Q Fever is a disease that can be spread to humans mainly from cattle, sheep and goats. The germ is spread in the urine, faeces and milk, but birth fluids, the foetus and the placenta are the most dangerous sources. When infected fluids dry out, the germ can remain alive in the dust for years.
People can become infected by begin splashed with infected fluids, or by breathing in infected dust.
When infected some people experience no signs, while others just feel a little 'off colour' for a few days. Most people, however, feel like they have a bad case of the 'flu, with fever and sweating, nausea, vomiting and diarrhoea for 7 to 10 days. For most people, these signs pass and there are no more problems. If you already have heart problems, you may get infection of the heart valves and severe illness as a result.
It is very rare for anybody to die of Q Fever, although some people may get other problems months or years after the first signs of disease have passed. These take the form of extreme tiredness and weakness, even after minor exercise, muscle pains, headaches, fever, and depression. This form of the disease, Post Q Fever Fatigue Syndrome, often lasts for years, and may make work, and many other aspects of normal life, impossible.
While the early disease can be very unpleasant, preventing this long lasting disease is the main aim of Q Fever vaccination.
You are probably immune to Q Fever and cannot get the disease if you have ever had:
a vaccination against Q Fever, a test to say that you are immune, or the Q Fever disease diagnosed by a doctor. If you don't know if you have had the disease, or a vaccination against it then your employer will ask you to have a test to check if you are immune. If you aren't immune then you will probably need to have a vaccination to protect you from Q Fever in the future.
What is the Q Fever Register?
The Australian Q Fever Register is a database to store information about the Q Fever immune status of people who have agreed to be part of the register.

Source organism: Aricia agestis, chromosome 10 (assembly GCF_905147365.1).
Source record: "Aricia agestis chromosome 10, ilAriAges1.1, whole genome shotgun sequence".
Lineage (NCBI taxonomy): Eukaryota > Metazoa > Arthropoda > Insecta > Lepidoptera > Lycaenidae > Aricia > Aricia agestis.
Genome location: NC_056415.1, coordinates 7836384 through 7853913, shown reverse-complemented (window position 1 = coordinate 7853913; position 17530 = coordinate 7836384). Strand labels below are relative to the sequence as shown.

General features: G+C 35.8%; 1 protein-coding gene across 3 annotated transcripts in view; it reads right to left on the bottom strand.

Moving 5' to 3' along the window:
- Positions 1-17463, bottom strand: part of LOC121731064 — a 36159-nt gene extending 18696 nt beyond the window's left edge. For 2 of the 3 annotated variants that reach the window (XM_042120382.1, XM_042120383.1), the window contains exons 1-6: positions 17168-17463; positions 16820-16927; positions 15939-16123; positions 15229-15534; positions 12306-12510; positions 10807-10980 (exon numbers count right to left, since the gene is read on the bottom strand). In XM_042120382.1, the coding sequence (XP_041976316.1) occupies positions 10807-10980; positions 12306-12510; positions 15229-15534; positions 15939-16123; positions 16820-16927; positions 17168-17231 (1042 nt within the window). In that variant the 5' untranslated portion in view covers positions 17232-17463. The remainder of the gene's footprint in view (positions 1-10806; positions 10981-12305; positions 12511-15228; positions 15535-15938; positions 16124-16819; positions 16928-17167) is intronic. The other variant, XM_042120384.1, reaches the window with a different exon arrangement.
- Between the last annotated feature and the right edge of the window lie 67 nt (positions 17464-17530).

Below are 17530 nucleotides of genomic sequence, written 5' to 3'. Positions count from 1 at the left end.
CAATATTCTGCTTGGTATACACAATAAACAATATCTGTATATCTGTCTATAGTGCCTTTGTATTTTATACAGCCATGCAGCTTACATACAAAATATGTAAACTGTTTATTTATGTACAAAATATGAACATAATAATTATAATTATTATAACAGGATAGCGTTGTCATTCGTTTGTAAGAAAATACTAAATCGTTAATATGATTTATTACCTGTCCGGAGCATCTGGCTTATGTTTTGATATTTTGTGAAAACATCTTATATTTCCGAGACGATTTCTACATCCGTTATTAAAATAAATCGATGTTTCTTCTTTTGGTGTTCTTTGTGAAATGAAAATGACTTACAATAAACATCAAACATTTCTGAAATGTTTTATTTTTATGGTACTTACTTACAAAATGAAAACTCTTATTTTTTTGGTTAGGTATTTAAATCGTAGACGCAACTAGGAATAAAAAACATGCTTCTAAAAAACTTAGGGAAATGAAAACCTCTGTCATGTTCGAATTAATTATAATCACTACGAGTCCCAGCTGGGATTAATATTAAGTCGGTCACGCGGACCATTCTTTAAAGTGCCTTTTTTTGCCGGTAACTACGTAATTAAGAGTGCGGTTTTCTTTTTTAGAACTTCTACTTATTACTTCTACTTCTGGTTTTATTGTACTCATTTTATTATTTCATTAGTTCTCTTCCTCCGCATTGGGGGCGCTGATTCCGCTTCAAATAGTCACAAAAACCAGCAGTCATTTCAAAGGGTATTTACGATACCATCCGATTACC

The purpose of the Register is to help people working in high risk industries avoid getting the disease. It does this by allowing employers to quickly find out if you are immune or not. If you are not immune, you can be vaccinated before you are exposed to the risk of infection.
If you have been vaccinated but have lost your details, or forgotten if you've been vaccinated, you will normally need to be re-tested to check if you are protected from the disease before you start work. Screening tests for Q Fever are expensive and can take one or two weeks.
The Register will help workers by storing their vaccination or test details and by making it easier if you change employers in the future. If you agree to be on the Register your details can be checked immediately, so that, if you are immune, you can start work immediately without any danger.
If you are not on the Register you will need to be tested, and then, if you are not already immune, your employer will arrange for you to be vaccinated.
If you are on the Register, it means that you can be safely employed in a new job (in a position where they may be exposed to Q Fever) much more easily and quickly. It saves the time, inconvenience and cost of unnecessary testing. It can also help doctors avoid the risks of unpleasant reactions that may occur when a person who is already immune is unnecessarily vaccinated.